Microsoft’s plan for a data centre that makes its own electricity sounded fanciful. Peter Judge is pleased it’s becoming reality
Two years ago, when Microsoft proposed “data plants” that were self-powered and independent of the grid, it sounded a bit fanciful. The idea was to co-locate a data centre with a waste processing plant, and use the biogas that comes from the rotting waste.
We get a lot of these ideas. Only a couple of years earlier, HP had got some admiring, and some mocking, coverage for proposing cow manure could power a data centre. But this turned out to be just a back-of-the-envelope idea, one which got floated at quite a few conferences. In 2011, Microsoft suggested breaking a data centre into small computational units of “data furnaces”, which could be located in people’s homes, where the waste heat they produced would warm the house.
Let’s hear it for biogas
The biogas idea is a real one. Britain has a biogas-powered data centre run on fermented farm waste. It’s offered by Infinity, but in reality, it turns out to be an uphill struggle: Infinity tells me the idea has gone on the back burner as people are less keen on the location, remote from London.
Microsoft is in a different position from a merchant co-lo provider. It if builds a data centre, it can fill it, whether or not it is cost-effective.
So Microsoft’s biogas powered “data plant” in Cheyenne, Wyoming is going ahead. It’s got state approval – Wyoming is apparently heavily invested in fossil fuels and wants to check out the alternatives, according to the TechNet profile of Microsoft data centre manager Sean James.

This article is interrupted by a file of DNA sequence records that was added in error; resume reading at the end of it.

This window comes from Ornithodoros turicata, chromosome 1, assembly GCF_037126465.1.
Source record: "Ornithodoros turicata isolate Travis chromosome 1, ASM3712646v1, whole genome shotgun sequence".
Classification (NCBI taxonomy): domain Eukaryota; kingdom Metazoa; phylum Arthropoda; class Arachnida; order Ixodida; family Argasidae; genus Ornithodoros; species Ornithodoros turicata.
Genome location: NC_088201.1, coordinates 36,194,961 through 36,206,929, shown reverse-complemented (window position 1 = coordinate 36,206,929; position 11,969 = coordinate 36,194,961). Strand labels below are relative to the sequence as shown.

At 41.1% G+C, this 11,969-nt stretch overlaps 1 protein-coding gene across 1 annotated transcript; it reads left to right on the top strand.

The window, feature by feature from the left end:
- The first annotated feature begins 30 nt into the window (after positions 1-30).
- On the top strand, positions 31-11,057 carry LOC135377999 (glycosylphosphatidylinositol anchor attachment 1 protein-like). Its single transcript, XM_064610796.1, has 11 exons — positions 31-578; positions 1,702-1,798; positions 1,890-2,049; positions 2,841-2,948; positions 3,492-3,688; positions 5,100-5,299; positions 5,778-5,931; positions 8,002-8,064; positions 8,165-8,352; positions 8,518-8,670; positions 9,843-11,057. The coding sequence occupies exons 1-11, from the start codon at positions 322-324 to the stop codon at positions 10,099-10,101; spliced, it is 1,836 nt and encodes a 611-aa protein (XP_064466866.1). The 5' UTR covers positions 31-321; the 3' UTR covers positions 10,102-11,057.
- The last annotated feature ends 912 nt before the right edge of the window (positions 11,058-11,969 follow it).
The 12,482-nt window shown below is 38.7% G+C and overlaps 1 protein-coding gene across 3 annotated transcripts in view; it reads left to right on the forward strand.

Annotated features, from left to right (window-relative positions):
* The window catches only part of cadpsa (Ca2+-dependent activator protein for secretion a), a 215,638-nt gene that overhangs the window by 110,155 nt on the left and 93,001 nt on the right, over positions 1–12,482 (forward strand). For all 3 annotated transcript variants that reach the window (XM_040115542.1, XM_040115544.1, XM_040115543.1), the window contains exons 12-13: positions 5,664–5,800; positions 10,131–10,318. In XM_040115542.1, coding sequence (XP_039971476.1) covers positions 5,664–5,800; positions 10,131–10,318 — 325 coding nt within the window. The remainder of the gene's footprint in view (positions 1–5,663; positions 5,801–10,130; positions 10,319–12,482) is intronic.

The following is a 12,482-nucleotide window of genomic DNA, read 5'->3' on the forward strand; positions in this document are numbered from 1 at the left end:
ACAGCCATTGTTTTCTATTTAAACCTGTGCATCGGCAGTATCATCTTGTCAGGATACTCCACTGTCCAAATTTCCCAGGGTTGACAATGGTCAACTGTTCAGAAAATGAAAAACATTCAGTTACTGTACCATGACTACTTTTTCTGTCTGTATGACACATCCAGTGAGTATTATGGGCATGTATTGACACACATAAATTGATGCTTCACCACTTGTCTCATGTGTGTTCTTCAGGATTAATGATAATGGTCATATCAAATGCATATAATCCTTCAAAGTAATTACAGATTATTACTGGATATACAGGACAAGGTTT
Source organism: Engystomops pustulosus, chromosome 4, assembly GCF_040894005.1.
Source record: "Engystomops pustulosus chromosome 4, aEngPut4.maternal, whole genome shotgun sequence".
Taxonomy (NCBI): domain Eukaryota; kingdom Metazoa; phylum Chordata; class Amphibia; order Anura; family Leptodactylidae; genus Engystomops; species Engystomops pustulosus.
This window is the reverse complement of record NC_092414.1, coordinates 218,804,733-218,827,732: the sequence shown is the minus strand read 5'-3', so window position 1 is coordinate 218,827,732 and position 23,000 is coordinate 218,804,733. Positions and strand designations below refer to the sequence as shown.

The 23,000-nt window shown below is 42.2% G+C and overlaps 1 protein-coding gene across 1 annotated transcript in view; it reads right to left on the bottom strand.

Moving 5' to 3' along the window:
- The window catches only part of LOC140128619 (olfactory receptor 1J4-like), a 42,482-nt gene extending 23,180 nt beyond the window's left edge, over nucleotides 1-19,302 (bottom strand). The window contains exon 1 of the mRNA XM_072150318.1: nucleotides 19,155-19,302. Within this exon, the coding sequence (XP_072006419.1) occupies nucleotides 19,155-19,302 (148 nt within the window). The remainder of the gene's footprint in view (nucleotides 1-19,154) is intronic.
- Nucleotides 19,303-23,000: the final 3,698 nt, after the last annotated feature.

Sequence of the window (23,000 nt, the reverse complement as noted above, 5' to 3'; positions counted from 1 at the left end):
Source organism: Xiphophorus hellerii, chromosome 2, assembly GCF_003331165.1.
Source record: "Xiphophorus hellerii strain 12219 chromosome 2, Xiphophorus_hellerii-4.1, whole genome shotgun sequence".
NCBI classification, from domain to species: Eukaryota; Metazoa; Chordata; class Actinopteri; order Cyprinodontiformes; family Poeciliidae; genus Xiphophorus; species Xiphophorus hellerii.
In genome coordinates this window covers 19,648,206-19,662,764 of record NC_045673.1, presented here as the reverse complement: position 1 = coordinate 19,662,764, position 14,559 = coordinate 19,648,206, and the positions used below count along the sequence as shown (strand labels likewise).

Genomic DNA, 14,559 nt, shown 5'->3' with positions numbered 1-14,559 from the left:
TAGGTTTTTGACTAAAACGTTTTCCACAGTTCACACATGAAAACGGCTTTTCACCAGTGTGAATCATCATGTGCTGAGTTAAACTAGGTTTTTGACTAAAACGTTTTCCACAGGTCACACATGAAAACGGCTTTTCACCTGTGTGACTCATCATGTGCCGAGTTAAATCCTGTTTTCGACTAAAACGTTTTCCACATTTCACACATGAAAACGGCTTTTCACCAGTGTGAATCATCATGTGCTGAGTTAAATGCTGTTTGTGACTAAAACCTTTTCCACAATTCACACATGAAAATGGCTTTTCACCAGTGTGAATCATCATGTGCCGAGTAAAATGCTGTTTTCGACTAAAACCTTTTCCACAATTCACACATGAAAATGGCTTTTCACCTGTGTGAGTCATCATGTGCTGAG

The use of fuel cells to convert the methane into energy is one thing which marks Microsoft’s project as modern. When Infinity set up its plant, generators that burn the biogas were really the only way to extract its energy. Fuel cells on the other hand are clean, and much more flexible.
It seems that Cheyenne will be trying out a further proposal – which again seemed like blue-sky thinking when it was suggested – of using small fuel cells, installed within the racks to power the servers directly.
According to a white paper that Microsoft and the University of Sao Paolo put out, fuel cells are clean enough for indoor use and can be used at smaller sizes, powering individual racks. James is working on a project to do just that.
This eliminates the waste that comes with transmitting electricity, using transformers to step the voltage up and down.
Microsoft is clear that this is an experiment. James describes it as a research project. Still, it takes a couple of ideas out of the academic papers and into reality. I, for one, wish the company’s Cheyenne plant all the best.